Is there a better symbol of peaceful European unity than the single currency, the euro, shared by 13 countries, 317 million fellow citizens and a single market across the whole continent?
Europe’s successes were achieved only thanks to the political vision, leadership and determination of the people that built from the ruins of the Second World War and the Holocaust. As Jean Monnet writes in his memoirs, commenting on the project to create the European Coal and Steel Community in 1950: “Through the sharing of primary resources and the setting up of a new High Authority (today’s European Commission)...this proposal will lay the first foundations for a European federation preserving peace on the continent.”
After Monnet’s initiative, the most important milestone was the Treaty of Rome, signed 50 years ago this Sunday. It was symbolic. For a long time, the “Eternal City” symbolized a united Europe held together by a Pax Romana established by force. In 1957, the first six European countries turned their backs on their tragic past and voluntarily pooled parts of their national sovereignty into a supranational European body, laying the ground for a Pax Europea established by the rule of law. The Treaty of Rome was an unlikely achievement. We should not forget the downbeat atmosphere of the negotiations coming just after plans for European political and military union were rejected in 1954. In such a climate, the transfer of core state powers to European bodies, which the creation of a common market entailed, was hugely controversial. Yet, three years later, the treaty was signed.
Nor should we forget the fear that the dismantling of trade barriers generated in business communities and national bureaucracies, as they realized that the wall of protection against foreign competitors would be torn down. Yet, by 1968, we had a customs union. In the next decade of oil shocks and economic difficulties, the economic policy responses of different European countries varied wildly. Europe seemed incapable of moving forward together.
Yet, in 1986, a new treaty—the Single European Act—jolted new life into the freedom of movement of people, goods, services and capital inside the bloc, and the so-called Internal Market was born. Today, the internal market helps almost half a billion people to prosper. When asked what the EU means to them personally, one citizen in two referred to the freedom to move, live and work anywhere in the Union. Europe has achieved even more than the founding fathers of the Treaty of Rome could have hoped for. The EU has grown to 27 members; more countries would like to join. Membership has also brought prosperity. Ireland is a shining example: Its GDP per capita rose from 61% of the EU average when it joined in 1973 to 125% by 2004. Democracy and prosperity are now spreading to Europe’s southern and eastern borders, replacing dictatorships and poverty. Already, one ex-communist country, Slovenia, has joined the single-currency area.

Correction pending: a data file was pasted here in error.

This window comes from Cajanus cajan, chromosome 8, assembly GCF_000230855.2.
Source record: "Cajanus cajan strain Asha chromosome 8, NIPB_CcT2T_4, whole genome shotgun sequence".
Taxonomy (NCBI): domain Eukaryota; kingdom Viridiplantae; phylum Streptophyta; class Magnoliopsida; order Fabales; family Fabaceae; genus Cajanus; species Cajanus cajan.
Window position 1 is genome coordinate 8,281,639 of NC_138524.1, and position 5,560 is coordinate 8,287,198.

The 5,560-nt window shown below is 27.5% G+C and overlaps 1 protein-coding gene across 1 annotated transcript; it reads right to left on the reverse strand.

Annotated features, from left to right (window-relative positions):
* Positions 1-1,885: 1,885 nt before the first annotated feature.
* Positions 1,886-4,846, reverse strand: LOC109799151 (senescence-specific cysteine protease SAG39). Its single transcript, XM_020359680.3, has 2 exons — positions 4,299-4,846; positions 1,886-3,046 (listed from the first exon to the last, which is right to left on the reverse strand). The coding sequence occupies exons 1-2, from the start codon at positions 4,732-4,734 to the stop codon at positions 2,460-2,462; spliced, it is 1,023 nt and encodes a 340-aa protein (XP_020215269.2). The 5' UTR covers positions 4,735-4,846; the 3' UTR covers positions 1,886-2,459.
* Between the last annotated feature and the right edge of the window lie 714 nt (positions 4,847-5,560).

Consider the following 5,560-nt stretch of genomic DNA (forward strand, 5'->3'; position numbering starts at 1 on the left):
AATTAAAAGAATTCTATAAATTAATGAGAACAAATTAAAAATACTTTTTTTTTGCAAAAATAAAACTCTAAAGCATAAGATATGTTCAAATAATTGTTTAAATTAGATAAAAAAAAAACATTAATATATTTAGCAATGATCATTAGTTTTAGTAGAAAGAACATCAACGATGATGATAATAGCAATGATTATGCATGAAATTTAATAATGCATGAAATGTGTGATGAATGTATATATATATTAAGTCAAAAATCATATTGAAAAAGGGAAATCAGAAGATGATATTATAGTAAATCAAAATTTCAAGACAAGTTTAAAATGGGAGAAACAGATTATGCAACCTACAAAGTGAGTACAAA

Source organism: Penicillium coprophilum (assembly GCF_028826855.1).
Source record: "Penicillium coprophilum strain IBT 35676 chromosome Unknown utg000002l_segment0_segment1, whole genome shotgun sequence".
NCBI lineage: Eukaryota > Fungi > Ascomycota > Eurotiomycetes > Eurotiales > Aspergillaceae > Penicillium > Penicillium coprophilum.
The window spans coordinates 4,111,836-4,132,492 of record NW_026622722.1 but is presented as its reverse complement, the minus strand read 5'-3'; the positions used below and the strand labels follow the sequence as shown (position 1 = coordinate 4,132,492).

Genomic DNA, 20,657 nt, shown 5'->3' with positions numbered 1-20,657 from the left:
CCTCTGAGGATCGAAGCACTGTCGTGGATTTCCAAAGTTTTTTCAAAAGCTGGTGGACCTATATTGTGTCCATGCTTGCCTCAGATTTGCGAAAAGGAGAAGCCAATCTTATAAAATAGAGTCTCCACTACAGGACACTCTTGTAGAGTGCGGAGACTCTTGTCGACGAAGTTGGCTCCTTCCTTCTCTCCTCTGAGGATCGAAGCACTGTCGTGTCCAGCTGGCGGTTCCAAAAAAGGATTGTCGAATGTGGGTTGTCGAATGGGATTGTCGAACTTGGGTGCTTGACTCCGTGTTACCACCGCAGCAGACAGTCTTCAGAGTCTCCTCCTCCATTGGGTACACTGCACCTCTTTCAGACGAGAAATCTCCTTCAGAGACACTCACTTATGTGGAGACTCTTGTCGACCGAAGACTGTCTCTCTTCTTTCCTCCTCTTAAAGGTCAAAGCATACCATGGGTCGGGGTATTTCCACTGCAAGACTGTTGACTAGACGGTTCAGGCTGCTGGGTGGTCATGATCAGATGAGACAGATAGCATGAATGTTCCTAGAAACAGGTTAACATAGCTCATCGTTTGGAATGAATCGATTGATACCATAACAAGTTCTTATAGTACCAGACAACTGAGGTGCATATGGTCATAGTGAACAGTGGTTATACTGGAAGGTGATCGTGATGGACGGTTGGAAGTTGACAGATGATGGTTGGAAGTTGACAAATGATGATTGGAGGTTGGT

The Union has also moved into new areas such as foreign policy and police and judicial affairs. Closest to my heart is the single currency. I remember the scepticism of 15 years ago when we were negotiating the euro’s creation. Yet today our 317 million fellow citizens of the euro area walk around with a little piece of Europe in their pockets and enjoy a level of price stability which previously had been achieved in only a subset of the euro-area countries. This price stability is a direct social benefit to all, in particular the most vulnerable, who have no way to protect themselves against inflation. The single currency has also bolstered Europe’s resistance to external shocks. We will never know how a Europe without the euro would have weathered events such as 9/11, the bursting of the high-tech bubble or the oil shock.
The euro has also increased price transparency and competition, and boosted trade within the euro area. The European Central Bank’s credibility has allowed the solid anchoring of inflationary expectations which, in turn, has brought a tremendous decrease in the cost of borrowing. In the eight years since the euro’s introduction, more than 12 million jobs have been created in the euro area, compared to significantly less than three million in the preceding eight years. These achievements are real and momentous. However, this is no time for complacency. The extraordinary advances of science and technology, together with the rapid development of emerging countries, call on all continents to reform to take advantage of the new state of the world. Europe needs to take a big step up the knowledge ladder, and achieve the full integration of highly flexible goods, services and financial markets, while fostering job creation through open and dynamic labour markets.
Europe has the wisdom of a 2,000-year experience and the energy of a 50-year entity, which is extremely young in historical terms. I am confident Europe will continue to engage more and more resolutely with the indispensable reforms to speed up the creation of jobs and ensure growth and prosperity. And I am confident Europe will surmount its present political difficulty as it has done in the past.
Edited excerpts. Jean-Claude Trichet is president of the European Central Bank. Write to us at firstname.lastname@example.org